Size of Pits

If the land where plants are planted is deep and loamy, then 0.5 to 1 cubic meter. The pits should be dug, but the size of the holes should be at least 1x1x1 cubic meters in hilly areas and shallow land. 

Pit Filling

While digging the pits, the top 30 cm. The soil should be kept in one way and 70 cm below. At the same time, they are filling the hole, first 70 cm above. Soil should be filled. After that, about 50 kg. 70 cm below the village of rotted cow dung. The soil should be mixed well and filled. If there is a problem with termites in the ground, then 100 grams of chlorpyrifos powder per pit should be applied while mixing the fertilizer.

If the land is rocky, then the pebbles should be removed from the excavated soil, and the pits should be filled by mixing the rotted manure. While filling the cavity, it should be supplied a little higher than the surface of the field so that even after rain, the surface of the hole and the area remain the same. The work of digging or filling pits must be done in the month of May-June before the monsoon.

In place of these pits, a peg should be buried, after which the pit can be identified. In the absence of monsoon, it is essential to irrigate 3-4 days after planting in a pit filled with manure and soil.

Planting Seedlings for Mango Cultivation

For planting orchards in mango cultivation, the plants brought from the plant should be dug out of the soil and the soil (Pindi) from all sides so that the roots are least damaged. After this, by digging a pit equal to the pind in the middle of the pre-marked holes and then placing the plants in it, the soil should be filled with fingers from all sides.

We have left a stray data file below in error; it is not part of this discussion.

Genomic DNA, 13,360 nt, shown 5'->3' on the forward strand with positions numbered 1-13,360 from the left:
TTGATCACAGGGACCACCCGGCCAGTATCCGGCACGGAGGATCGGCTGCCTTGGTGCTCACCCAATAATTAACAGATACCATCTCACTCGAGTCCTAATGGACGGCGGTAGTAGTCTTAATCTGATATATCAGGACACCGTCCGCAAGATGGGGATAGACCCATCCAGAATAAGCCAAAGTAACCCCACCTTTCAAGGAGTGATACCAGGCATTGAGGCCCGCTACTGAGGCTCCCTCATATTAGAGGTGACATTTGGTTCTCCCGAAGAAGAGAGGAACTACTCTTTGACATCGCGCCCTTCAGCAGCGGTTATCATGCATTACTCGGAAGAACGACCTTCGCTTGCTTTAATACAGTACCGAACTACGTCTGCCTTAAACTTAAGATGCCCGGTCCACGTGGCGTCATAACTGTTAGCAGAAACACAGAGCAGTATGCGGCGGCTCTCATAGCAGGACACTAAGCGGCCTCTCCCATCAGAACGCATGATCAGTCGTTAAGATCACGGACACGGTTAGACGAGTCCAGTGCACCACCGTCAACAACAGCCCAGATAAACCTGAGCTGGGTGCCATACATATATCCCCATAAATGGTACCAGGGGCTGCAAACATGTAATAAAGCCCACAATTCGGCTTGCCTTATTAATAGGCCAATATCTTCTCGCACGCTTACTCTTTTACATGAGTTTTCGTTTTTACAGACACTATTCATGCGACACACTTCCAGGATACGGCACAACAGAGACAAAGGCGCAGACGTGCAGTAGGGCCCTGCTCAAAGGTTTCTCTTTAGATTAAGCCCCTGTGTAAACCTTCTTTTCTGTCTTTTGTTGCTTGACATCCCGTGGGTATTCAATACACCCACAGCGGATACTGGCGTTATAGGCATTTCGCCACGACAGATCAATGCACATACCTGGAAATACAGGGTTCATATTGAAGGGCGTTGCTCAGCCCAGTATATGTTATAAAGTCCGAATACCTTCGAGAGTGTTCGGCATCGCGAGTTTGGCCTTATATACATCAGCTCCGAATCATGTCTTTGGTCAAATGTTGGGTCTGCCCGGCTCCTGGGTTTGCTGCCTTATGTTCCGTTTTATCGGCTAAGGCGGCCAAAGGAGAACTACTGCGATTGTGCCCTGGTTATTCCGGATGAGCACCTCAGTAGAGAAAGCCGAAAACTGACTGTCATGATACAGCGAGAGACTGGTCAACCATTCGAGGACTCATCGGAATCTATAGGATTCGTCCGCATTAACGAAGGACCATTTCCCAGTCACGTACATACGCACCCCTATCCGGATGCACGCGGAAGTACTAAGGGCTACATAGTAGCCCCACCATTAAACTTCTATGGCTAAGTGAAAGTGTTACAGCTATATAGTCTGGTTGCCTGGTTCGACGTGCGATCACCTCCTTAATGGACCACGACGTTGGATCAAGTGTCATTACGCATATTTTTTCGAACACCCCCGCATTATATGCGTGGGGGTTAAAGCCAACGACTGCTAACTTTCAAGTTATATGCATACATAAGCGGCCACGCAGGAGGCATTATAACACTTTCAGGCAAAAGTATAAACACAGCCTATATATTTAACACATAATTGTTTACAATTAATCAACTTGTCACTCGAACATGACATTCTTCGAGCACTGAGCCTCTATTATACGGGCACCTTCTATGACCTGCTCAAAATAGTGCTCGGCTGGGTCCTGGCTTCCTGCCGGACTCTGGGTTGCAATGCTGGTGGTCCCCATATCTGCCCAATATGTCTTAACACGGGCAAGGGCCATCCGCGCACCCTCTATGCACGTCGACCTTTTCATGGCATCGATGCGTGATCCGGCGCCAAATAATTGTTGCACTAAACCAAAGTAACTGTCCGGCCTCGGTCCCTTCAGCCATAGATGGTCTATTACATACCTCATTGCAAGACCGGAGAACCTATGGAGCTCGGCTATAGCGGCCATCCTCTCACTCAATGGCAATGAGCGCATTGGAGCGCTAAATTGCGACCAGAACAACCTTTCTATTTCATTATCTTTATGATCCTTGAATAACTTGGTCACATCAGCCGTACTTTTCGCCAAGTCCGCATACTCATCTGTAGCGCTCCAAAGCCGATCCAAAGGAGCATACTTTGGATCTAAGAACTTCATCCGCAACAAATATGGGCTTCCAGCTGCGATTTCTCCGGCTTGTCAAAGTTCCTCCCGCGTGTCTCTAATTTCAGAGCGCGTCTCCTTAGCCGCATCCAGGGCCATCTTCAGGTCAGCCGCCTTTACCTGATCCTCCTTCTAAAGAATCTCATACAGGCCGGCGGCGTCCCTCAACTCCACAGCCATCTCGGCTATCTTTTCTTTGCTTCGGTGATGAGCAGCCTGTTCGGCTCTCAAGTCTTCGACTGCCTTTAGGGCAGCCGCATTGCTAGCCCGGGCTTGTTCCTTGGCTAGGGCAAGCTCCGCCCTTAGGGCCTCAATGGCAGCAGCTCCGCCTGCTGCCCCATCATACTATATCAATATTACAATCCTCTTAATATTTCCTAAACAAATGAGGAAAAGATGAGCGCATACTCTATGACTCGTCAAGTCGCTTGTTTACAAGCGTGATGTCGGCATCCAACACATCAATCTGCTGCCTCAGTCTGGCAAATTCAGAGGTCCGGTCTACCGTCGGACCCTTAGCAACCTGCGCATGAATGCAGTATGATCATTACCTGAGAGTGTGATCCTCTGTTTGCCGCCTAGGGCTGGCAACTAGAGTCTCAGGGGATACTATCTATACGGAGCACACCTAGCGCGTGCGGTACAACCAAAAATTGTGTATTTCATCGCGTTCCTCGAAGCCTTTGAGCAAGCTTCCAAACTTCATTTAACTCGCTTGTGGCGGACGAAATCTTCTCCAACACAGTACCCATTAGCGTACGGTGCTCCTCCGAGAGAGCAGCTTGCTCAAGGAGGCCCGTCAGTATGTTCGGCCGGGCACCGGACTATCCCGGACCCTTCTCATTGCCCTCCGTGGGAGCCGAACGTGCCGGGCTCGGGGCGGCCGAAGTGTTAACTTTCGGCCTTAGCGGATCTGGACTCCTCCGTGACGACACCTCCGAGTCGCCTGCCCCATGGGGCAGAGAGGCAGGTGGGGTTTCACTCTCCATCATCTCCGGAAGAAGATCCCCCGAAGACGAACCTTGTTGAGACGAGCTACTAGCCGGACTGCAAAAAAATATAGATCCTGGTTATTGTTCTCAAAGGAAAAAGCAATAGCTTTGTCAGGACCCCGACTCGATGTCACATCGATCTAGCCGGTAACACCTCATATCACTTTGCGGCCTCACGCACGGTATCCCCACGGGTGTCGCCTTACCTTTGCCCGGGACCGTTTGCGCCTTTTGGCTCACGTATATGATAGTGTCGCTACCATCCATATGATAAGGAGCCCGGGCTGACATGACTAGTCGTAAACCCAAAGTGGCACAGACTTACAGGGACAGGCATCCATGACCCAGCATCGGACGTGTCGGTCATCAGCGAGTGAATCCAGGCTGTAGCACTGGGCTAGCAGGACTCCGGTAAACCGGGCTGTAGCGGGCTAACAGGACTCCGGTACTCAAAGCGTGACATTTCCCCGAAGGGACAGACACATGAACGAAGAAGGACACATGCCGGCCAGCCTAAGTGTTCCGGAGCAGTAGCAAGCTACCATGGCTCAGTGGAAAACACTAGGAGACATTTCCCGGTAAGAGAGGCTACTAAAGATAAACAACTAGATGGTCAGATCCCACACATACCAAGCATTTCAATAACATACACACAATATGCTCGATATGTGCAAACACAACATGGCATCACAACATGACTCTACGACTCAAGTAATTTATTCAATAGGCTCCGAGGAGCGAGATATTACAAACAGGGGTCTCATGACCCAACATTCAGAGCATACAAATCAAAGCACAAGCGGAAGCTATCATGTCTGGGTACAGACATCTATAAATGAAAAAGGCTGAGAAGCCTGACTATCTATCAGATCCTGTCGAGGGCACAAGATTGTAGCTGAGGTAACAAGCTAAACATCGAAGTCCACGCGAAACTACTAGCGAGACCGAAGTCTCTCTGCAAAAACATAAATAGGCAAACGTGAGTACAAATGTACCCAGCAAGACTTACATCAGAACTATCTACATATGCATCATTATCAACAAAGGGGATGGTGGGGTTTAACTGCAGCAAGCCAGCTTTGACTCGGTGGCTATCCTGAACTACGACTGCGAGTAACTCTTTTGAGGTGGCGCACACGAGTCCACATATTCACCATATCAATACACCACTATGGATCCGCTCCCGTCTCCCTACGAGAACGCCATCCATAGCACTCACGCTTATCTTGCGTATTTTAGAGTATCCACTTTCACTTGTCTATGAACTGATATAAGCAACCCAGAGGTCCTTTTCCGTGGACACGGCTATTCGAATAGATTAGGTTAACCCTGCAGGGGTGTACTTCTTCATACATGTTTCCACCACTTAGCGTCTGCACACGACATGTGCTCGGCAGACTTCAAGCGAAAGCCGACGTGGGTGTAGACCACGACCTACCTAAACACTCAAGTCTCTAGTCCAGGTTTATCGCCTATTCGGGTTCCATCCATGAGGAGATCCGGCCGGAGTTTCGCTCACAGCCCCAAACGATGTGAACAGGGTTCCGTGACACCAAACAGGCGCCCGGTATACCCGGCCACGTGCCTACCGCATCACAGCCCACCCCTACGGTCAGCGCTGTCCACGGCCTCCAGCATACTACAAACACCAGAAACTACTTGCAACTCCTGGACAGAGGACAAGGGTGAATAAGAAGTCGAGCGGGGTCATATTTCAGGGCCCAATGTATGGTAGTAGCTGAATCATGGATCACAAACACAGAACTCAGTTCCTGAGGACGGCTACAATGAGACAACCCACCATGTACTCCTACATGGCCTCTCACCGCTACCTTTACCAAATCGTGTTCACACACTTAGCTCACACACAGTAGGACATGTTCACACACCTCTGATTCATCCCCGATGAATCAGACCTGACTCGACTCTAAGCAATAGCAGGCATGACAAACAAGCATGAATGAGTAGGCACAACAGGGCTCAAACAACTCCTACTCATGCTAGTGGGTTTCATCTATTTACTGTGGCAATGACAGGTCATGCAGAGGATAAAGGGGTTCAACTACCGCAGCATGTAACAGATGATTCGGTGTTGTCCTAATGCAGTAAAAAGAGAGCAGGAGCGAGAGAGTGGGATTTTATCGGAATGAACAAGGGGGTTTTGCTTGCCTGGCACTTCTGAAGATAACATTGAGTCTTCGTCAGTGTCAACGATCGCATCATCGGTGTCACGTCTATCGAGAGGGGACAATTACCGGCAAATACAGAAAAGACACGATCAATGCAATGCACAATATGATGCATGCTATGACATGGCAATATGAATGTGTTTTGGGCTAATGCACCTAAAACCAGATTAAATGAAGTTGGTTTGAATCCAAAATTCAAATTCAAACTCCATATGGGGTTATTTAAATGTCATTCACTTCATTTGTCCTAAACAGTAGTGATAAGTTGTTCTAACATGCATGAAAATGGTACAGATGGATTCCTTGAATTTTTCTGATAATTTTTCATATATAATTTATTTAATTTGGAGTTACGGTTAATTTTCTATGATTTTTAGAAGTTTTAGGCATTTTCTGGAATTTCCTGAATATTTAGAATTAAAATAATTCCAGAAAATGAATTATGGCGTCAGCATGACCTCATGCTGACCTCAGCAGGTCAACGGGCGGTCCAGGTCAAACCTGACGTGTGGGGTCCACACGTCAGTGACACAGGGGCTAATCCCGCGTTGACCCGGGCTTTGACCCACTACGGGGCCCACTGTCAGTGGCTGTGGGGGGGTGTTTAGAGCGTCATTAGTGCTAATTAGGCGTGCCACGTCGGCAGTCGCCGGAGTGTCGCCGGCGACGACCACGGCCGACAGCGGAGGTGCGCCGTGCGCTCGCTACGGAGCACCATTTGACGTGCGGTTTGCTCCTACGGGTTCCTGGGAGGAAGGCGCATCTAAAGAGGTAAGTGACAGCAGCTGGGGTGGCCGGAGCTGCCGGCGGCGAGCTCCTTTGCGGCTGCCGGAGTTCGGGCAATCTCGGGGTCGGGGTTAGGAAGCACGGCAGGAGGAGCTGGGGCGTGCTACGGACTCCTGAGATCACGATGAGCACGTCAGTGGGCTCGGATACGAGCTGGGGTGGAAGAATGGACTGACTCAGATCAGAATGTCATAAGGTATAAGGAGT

Planting boards should be used to plant the trees in a straight line. After planting the plant, 60 cm should be used to irrigate its surroundings. A circular basin should be made. While planting a tree, it should also be kept in mind that neither the plant should go so low in the ground that the grafted part is also inside, nor should it be so high that the plant gives roots. After planting saplings, irrigation should be done on the plate.

Harvesting and Pruning (in mango cultivation)

Pruning is necessary to give a definite shape to the plant from the beginning. Pruning is necessary if the branches of the tree are growing out of high depth. 75-100 cm of the main stem. The branches should not grow up to the height, and 20 to 25 cm should be kept between the main branches in different directions. The branches that are crossing each other should be cut off.

But it should be kept in mind that harvesting should be done only when the branches (pencils) are of equal thickness as subsequent cutting may damage the tree. When the branches are close to each other, the plant may lack sunlight, affecting fruiting.

Nutrition 

Due to obtaining nutrition from a large part of the land, it is possible to grow mango trees even in less fertile land. Still, the need for nutrients is necessary to increase productivity, preserve the fertility of the soil, and keep the plants healthy. The need for manure in the tree depends on the fertility of the soil and the age of the plants.